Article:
Although Russia and China have vetoed resolutions on Syria in the past, Obama should be able to make the case that it's not in Russia's or China's interest to have forces allied with al-Qaeda shatter Syria. Both Russia and China face radical Islamist problems of their own and should oppose allowing Syrian chemical weapons stockpiles to fall into the hands of jihadists. It's estimated that the Jabhat Al-Nusra militia, which is affiliated with al-Qaeda, has as many as 5,000 Syrian rebels. According to Lakhdar Brahimi, the UN and Arab League's Special Representative for Syria, they could be supported by a growing force of "30 to 40,000 foreign fighters."
What's the alternative to a UN inspection team backed up by the threat of an international deployment force? All sides lose as Syria's civil war ignites more fighting in Lebanon, Israel, Iraq, and the rest of the region.
Working through the UN would allow Obama to gather more intelligence on who has used chemical weapons, spread the burden of protecting the Syrian population, secure some very dangerous weapons, and avoid a terrible regional war. It's an option he should consider.
- United States Shouldn't Have Gone to Bat for Egypt's Morsi
- Then What in Syria?
- The Monotonous Middle East
- Public Opinion in Arab World Turns Against Iran
- Turkey Finds That Trouble Knows No Bounds
- Iraq: Mission Failure
- Iraq Can't Avoid Syria Contagion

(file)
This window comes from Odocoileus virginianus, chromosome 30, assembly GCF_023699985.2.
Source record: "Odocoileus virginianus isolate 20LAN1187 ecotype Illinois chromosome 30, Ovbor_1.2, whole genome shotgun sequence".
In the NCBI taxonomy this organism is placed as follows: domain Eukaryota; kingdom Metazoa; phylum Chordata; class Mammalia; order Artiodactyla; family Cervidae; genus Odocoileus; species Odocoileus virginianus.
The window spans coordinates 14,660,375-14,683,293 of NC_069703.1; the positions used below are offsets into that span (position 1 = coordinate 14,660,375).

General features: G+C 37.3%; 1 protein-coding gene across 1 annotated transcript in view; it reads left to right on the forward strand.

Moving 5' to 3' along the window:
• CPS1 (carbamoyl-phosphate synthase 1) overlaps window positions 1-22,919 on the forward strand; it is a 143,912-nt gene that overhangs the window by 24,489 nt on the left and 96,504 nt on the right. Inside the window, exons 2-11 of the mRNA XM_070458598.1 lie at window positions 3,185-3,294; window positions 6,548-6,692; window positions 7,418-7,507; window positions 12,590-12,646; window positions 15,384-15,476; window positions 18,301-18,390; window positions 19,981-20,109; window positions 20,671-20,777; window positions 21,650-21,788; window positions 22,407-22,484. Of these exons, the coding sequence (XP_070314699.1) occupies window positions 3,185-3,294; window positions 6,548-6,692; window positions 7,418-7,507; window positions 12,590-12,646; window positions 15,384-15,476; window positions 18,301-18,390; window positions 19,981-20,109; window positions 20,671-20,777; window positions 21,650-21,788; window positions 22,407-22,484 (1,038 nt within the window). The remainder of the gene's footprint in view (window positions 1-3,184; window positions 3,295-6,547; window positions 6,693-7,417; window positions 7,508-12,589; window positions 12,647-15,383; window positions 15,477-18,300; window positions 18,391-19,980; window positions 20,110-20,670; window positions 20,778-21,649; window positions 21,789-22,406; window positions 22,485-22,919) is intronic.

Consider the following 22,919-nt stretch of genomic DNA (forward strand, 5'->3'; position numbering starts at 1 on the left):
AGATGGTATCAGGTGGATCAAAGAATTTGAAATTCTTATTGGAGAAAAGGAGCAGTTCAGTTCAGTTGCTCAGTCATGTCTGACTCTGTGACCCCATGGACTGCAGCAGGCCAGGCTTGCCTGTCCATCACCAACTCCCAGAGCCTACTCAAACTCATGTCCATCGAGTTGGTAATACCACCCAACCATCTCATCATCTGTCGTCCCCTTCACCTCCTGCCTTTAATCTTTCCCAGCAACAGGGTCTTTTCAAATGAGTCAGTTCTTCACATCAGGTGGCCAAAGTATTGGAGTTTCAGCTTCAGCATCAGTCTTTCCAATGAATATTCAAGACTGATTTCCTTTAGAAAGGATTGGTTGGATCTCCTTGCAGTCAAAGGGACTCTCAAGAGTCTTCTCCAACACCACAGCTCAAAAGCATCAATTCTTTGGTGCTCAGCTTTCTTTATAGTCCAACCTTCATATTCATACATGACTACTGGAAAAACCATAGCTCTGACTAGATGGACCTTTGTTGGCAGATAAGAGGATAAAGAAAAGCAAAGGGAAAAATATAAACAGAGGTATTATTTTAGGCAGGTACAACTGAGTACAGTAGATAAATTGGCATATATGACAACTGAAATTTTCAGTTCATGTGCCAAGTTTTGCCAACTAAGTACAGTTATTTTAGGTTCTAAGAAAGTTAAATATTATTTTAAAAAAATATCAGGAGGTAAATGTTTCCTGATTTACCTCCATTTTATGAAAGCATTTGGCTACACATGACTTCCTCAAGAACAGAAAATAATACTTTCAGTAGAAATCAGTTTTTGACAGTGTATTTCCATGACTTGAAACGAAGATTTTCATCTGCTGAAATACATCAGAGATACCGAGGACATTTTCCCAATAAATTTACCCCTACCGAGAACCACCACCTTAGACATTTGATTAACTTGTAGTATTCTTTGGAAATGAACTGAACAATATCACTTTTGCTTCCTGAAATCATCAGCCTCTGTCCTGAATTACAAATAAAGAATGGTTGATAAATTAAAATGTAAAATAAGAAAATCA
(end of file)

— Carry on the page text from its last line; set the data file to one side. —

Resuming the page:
- Sectarian Pressures Tearing Up the Sykes-Picot Map
- Saudi Arabia takes tentative steps to end child marriage
- Who are Turkey's Agents Provocateurs?
- US and Russia must work to stop snowballing Syrian crisis
- Syria: Russia's Big Test
- Syria's Religious War
- Back to the Future for Syria
- Hoping for Change in Syria
- A Grass-Roots View of the Syrian Uprising
- Is America About to Checkmate Russia in Syria?
- US Weighs Syrian Intervention, Despite Consequences
- Date with History... Cairo's First Revolution
- Obama Got Ahead of Himself with 'Red Line' Talk on Syria
- Palestine After Fayyad: The Choice Between Cooperation and Conflict
- Turkey: PKK Fighters Begin Their Withdrawal to North Iraq
- The Path to Follow after Syria Crosses the Red Line
- Redlines and the Problems of Intervention in Syria
- Leadership, Not Locusts, is Egypt's Greatest Plague
- Iran's North Korean Nuclear Future
- Iran: Birth Control Flip Flops
- Saudi Arabia: Cyber-savvy Youth on the Rise
- Syria: Chess Match Turned Free-for-All
- Iran's Regional Quagmire
- The Saudi-Iranian Rivalry and the Future of Middle East Security
- Iran's Internal Politics
- Iran's Pursuit of Nuclear Weapons in a Regional Context
- Israeli Apology to Turkey Big First Step But Not Sea Change
- Israel's Insightful Cynicism
- Settlements Still Blocking Middle East Peace Agreement
- With Bus Segregation Israeli Apartheid Becomes More Blatant
- Is Egypt Being Primed for a Coup?
- The Somaliazation of Syria
- Western Intervention in Syria Long Overdue
- Promoting Peace, But Fueling War in Syria
- Flight of Fancy
- Would the Turkish Model Work in Arab Spring Countries?
- Kerry Talks Regional Issues With Gulf Arab Leaders
- Export Oil, Import Water: The Middle East's Risky Economics
- Syrians Risk Their Health to Keep Warm
- Evidence of Syrian Cluster Bomb Use
- Syrian Rebels Capture Most of Key City
- Iranian Nuclear Program World's 'Greatest Challenge'
- Self-Interested Leaders Roil Chaos in Middle East
Distributed via OtherWords. OtherWords.org, "The Path to Follow after Syria Crosses the Red Line"